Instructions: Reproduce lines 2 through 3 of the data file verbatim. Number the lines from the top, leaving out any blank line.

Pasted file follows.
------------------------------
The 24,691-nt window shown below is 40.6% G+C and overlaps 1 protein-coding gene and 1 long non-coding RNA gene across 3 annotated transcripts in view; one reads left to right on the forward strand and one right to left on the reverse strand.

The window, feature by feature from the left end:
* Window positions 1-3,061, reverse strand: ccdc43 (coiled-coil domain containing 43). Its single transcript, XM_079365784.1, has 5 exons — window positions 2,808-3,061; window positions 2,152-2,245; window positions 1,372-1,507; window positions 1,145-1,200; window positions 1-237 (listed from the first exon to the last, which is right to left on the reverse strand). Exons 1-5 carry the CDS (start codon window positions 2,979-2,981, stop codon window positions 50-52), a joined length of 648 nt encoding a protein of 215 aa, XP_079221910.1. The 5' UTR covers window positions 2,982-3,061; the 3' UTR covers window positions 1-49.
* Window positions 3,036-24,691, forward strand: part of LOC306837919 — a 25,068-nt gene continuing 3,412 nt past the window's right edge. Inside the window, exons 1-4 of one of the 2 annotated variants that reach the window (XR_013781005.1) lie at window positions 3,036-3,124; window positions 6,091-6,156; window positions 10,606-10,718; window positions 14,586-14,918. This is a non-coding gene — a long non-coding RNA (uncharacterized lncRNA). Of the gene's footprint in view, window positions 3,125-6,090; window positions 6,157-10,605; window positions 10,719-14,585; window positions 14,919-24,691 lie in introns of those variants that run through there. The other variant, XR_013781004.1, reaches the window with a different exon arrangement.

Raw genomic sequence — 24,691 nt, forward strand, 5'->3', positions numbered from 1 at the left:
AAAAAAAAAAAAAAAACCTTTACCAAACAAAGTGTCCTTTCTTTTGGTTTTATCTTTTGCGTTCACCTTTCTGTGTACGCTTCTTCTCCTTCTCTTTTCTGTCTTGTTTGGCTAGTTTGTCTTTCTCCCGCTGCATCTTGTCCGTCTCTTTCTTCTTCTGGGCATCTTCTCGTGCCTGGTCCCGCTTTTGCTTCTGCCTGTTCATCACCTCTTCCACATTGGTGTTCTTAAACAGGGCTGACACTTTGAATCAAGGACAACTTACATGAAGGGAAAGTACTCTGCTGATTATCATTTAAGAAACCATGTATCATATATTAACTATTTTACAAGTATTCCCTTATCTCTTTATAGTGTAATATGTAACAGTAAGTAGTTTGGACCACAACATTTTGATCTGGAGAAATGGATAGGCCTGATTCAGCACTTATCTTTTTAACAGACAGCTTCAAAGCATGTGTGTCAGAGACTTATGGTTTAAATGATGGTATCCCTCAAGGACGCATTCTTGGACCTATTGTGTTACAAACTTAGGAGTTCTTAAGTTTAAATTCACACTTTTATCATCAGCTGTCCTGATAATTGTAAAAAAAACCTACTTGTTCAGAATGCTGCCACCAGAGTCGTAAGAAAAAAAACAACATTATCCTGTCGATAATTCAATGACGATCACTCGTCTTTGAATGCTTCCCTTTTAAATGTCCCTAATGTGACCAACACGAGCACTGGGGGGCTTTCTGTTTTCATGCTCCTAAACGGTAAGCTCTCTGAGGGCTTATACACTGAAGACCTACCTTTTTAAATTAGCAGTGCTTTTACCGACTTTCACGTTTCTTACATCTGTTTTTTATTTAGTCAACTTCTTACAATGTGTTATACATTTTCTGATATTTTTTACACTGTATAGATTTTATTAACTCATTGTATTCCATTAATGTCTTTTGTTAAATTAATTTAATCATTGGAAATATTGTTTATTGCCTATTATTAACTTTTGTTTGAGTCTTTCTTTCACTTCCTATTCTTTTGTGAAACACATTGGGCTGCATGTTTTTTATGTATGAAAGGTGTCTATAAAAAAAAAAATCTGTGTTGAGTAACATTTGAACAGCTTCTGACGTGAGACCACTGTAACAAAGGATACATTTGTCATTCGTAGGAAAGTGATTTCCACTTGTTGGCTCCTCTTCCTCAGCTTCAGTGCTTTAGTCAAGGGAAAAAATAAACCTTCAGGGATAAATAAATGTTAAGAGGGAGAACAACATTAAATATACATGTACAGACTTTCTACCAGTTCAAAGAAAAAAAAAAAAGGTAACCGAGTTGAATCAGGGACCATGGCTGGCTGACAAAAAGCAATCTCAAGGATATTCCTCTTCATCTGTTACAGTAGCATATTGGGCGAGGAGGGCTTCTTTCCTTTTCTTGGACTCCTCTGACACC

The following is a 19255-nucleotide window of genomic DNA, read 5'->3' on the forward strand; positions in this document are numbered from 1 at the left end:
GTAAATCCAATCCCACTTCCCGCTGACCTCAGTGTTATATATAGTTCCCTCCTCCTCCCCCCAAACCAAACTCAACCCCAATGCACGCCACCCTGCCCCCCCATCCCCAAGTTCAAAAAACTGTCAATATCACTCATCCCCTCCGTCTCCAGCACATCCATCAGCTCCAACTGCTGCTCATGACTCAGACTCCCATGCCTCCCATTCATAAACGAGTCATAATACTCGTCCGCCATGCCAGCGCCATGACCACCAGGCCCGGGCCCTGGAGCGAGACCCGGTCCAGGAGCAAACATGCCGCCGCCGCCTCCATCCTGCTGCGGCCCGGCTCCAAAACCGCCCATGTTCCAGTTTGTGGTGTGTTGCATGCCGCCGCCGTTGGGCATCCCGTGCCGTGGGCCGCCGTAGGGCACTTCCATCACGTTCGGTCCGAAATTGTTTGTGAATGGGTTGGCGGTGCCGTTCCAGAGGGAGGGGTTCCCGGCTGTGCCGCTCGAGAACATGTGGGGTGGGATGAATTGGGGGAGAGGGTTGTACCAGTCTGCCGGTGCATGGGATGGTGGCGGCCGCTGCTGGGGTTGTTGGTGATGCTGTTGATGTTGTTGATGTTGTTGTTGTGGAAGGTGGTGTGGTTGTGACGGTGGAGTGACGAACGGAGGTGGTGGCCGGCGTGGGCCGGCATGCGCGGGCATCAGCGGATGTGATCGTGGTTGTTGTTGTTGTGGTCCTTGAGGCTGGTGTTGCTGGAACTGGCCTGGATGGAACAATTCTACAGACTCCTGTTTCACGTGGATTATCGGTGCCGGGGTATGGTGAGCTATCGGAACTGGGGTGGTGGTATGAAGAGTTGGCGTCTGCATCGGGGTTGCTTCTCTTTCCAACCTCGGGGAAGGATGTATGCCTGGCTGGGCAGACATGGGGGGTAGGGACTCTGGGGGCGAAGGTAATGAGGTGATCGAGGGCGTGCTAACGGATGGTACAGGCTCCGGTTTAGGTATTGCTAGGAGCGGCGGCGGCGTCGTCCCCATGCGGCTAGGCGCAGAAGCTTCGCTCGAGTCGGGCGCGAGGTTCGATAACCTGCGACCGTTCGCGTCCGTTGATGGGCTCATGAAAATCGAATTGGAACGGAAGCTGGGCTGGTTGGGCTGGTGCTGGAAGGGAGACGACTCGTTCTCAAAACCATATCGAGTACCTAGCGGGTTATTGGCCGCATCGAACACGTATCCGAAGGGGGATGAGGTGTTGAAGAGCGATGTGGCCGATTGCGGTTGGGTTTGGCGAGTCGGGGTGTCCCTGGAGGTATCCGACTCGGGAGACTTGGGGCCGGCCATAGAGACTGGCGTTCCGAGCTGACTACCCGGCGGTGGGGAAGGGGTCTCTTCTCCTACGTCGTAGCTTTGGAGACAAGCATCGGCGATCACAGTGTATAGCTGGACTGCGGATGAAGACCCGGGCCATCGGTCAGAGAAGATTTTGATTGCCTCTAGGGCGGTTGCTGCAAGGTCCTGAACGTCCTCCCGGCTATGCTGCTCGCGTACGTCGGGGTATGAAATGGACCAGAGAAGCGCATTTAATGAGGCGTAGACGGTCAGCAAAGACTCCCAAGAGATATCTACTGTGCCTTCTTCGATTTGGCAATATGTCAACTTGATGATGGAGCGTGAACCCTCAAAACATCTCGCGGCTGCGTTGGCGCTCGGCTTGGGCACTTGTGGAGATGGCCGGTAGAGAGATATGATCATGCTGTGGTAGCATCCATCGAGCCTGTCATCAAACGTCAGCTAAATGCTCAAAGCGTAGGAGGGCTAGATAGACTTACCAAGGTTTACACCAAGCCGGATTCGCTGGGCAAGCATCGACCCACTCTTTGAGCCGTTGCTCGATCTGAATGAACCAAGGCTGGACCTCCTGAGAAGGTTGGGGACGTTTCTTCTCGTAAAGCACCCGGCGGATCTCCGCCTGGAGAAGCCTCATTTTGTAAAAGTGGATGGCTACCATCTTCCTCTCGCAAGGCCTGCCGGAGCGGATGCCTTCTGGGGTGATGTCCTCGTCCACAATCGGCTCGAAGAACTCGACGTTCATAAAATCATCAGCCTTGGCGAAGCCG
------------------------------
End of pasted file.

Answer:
The window, feature by feature from the left end:
* Window positions 1-3,061, reverse strand: ccdc43 (coiled-coil domain containing 43). Its single transcript, XM_079365784.1, has 5 exons — window positions 2,808-3,061; window positions 2,152-2,245; window positions 1,372-1,507; window positions 1,145-1,200; window positions 1-237 (listed from the first exon to the last, which is right to left on the reverse strand). Exons 1-5 carry the CDS (start codon window positions 2,979-2,981, stop codon window positions 50-52), a joined length of 648 nt encoding a protein of 215 aa, XP_079221910.1. The 5' UTR covers window positions 2,982-3,061; the 3' UTR covers window positions 1-49.